The decree of Ramses II in c.1230 BC is seen by many as the oldest federal prohibition against smoking, but more accurately it was limiting the use of tobacco to the elite priestly class in the Temple of Amun. Several tombs from the 19th Dynasty have been conjectured to have died due to lung cancer or other related smoking diseases. During the climactic changes towards the Bronze Age collapse, a series of famines and blights wiped out all the tobacco leaves from the African continent by 900 BC. 

In North America, tobacco cultivation started in Mexico in 1400 BC, and eventually spread by trade to other tribes in Mississippia and Eastern North America. These latter tribes were known to keep tobacco in a personal pouch. They were used both personally and ceremonially, including as a signatory of peace treaties. It was traditionally considered to be a gift from the Great Spirit, with the rising smoke carrying prayers to heaven.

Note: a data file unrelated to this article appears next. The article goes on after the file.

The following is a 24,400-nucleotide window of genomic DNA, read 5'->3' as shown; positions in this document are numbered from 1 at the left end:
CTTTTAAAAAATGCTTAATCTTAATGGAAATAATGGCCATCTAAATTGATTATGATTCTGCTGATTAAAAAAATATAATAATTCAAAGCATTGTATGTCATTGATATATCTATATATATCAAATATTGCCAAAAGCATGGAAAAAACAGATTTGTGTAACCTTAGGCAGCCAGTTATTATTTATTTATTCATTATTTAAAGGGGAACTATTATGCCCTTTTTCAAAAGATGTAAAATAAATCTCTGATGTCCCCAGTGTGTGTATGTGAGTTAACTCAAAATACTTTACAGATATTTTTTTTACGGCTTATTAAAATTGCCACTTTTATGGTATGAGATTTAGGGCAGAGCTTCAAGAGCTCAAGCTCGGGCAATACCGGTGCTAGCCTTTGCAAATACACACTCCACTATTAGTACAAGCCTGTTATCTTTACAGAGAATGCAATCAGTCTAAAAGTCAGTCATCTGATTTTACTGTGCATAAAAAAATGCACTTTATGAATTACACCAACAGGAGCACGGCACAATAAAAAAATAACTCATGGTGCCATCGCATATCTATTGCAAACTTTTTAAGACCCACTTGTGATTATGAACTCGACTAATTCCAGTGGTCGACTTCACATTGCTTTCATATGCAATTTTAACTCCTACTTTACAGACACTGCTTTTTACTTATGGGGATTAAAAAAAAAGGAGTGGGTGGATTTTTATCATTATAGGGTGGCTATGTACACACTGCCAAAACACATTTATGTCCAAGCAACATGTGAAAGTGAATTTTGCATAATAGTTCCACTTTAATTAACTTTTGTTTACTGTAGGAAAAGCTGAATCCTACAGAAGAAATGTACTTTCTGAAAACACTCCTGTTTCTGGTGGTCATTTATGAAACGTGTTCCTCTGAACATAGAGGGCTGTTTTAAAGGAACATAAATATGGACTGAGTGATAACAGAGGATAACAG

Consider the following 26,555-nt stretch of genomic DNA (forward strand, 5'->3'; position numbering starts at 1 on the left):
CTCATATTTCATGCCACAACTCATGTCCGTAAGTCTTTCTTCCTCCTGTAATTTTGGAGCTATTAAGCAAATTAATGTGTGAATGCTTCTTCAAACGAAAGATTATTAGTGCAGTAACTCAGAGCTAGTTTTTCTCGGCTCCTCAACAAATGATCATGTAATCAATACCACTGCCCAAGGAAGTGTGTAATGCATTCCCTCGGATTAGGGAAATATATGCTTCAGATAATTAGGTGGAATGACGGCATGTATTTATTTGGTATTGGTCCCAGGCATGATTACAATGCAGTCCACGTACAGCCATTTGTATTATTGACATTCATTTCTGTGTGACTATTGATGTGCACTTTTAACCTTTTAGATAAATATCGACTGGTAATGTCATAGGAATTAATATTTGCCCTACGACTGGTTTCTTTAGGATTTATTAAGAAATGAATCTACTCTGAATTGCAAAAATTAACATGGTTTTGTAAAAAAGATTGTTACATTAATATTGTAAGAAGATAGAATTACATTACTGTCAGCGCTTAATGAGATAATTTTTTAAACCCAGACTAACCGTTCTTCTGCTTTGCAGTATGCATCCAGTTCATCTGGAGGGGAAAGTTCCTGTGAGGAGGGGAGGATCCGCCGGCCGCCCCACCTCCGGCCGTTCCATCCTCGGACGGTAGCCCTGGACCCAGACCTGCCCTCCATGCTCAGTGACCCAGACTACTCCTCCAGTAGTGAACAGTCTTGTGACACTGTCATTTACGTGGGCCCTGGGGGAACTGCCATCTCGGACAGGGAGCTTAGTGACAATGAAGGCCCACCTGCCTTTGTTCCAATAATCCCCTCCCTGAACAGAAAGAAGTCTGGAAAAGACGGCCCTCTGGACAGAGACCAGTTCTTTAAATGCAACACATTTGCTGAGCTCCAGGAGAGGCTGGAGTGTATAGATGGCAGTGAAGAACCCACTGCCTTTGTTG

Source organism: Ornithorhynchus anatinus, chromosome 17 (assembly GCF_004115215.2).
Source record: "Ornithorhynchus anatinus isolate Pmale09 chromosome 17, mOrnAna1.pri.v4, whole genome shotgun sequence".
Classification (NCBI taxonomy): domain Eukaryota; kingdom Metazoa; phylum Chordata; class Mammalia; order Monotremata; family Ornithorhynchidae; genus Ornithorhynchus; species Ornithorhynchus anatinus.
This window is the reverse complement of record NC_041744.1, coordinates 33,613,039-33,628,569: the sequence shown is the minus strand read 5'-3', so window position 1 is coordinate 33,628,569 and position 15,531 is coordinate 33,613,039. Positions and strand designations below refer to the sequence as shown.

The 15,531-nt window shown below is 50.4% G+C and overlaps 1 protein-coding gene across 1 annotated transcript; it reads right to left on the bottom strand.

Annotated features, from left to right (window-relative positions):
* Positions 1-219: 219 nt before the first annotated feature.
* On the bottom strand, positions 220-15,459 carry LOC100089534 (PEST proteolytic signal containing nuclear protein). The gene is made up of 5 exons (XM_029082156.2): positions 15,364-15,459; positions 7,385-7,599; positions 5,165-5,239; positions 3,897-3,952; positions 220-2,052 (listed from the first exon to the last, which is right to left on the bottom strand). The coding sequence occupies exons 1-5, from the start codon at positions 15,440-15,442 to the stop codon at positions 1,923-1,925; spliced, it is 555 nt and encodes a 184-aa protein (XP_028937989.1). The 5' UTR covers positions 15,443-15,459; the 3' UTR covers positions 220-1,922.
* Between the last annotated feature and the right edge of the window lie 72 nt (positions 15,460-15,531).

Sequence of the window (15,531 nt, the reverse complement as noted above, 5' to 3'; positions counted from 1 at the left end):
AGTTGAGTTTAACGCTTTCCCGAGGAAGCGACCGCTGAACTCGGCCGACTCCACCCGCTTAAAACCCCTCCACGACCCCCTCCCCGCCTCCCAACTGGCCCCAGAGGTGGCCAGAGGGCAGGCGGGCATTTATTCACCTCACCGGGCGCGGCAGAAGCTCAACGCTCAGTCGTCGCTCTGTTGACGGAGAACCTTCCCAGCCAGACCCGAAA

Medieval Redsicovery

During the 14th century, heightened understanding of the Egyptian languages along with social instability led to a great number of tombs being looted and sold off to European merchants. The canopic jars of Egyptian tombs were vacuum sealed, perfectly preserving the otherwise dead plants. Moreover, many tombs of the late Fourth Age contained canopic jars filled with tobacco plants. Consequently, the African tobacco was uncovered and spread to scattered parts of Egypt.

It was subsequently cultivated again in the Byzantine Empire, Kingdom of Hungary, and, ultimately, the Ottoman Empire. The first corporate tobacco farm in Greece began in 1413, and the first in Turkey began in 1481. In the early 16th century, some tobacco was also planted in southern Russia. By the discovery of American tobacco in the mid-16th century, tobacco was mostly ubiquitous in eastern Europe but mostly unknown in the west.

Modern Popularization

Chute tobacco

Earliest depiction of smoking in Europe

The individual accredited to bringing tobacco into western Europe was Hernandez de Boncalo, a chronicler for Spain in the New World. On orders of King Philip II, he brought over some tobacco and planted them on the outskirts of Toledo. The exact community he planted them is known as "Los Cigarrales", and hence arising to the name "cigars" as the instrument of smoking.